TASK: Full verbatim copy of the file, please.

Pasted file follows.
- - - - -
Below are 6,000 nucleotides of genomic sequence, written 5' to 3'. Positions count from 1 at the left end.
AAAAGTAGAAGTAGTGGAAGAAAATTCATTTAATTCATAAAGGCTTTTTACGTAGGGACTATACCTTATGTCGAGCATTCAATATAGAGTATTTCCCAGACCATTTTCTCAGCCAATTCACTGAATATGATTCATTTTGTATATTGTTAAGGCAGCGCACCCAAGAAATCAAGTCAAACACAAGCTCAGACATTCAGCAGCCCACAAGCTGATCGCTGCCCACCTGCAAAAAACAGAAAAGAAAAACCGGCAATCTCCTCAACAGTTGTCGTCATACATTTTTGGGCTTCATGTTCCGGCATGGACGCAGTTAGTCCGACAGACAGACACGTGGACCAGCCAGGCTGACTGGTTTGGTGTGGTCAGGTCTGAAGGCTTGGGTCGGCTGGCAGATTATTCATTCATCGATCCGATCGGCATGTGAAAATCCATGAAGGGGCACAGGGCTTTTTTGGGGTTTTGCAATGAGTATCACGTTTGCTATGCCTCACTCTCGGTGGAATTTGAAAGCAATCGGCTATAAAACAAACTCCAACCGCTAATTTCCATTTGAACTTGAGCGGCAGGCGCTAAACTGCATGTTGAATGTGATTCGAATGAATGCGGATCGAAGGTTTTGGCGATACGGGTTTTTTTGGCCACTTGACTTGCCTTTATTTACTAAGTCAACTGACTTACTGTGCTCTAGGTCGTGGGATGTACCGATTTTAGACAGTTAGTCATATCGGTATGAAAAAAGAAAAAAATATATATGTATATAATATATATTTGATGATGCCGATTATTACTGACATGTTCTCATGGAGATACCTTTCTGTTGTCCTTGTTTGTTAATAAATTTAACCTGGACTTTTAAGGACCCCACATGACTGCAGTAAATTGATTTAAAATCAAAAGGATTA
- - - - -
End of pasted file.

Below are 6,000 nucleotides of genomic sequence, written 5' to 3'. Positions count from 1 at the left end.
AAAAGTAGAAGTAGTGGAAGAAAATTCATTTAATTCATAAAGGCTTTTTACGTAGGGACTATACCTTATGTCGAGCATTCAATATAGAGTATTTCCCAGACCATTTTCTCAGCCAATTCACTGAATATGATTCATTTTGTATATTGTTAAGGCAGCGCACCCAAGAAATCAAGTCAAACACAAGCTCAGACATTCAGCAGCCCACAAGCTGATCGCTGCCCACCTGCAAAAAACAGAAAAGAAAAACCGGCAATCTCCTCAACAGTTGTCGTCATACATTTTTGGGCTTCATGTTCCGGCATGGACGCAGTTAGTCCGACAGACAGACACGTGGACCAGCCAGGCTGACTGGTTTGGTGTGGTCAGGTCTGAAGGCTTGGGTCGGCTGGCAGATTATTCATTCATCGATCCGATCGGCATGTGAAAATCCATGAAGGGGCACAGGGCTTTTTTGGGGTTTTGCAATGAGTATCACGTTTGCTATGCCTCACTCTCGGTGGAATTTGAAAGCAATCGGCTATAAAACAAACTCCAACCGCTAATTTCCATTTGAACTTGAGCGGCAGGCGCTAAACTGCATGTTGAATGTGATTCGAATGAATGCGGATCGAAGGTTTTGGCGATACGGGTTTTTTTGGCCACTTGACTTGCCTTTATTTACTAAGTCAACTGACTTACTGTGCTCTAGGTCGTGGGATGTACCGATTTTAGACAGTTAGTCATATCGGTATGAAAAAAGAAAAAAATATATATGTATATAATATATATTTGATGATGCCGATTATTACTGACATGTTCTCATGGAGATACCTTTCTGTTGTCCTTGTTTGTTAATAAATTTAACCTGGACTTTTAAGGACCCCACATGACTGCAGTAAATTGATTTAAAATCAAAAGGATTA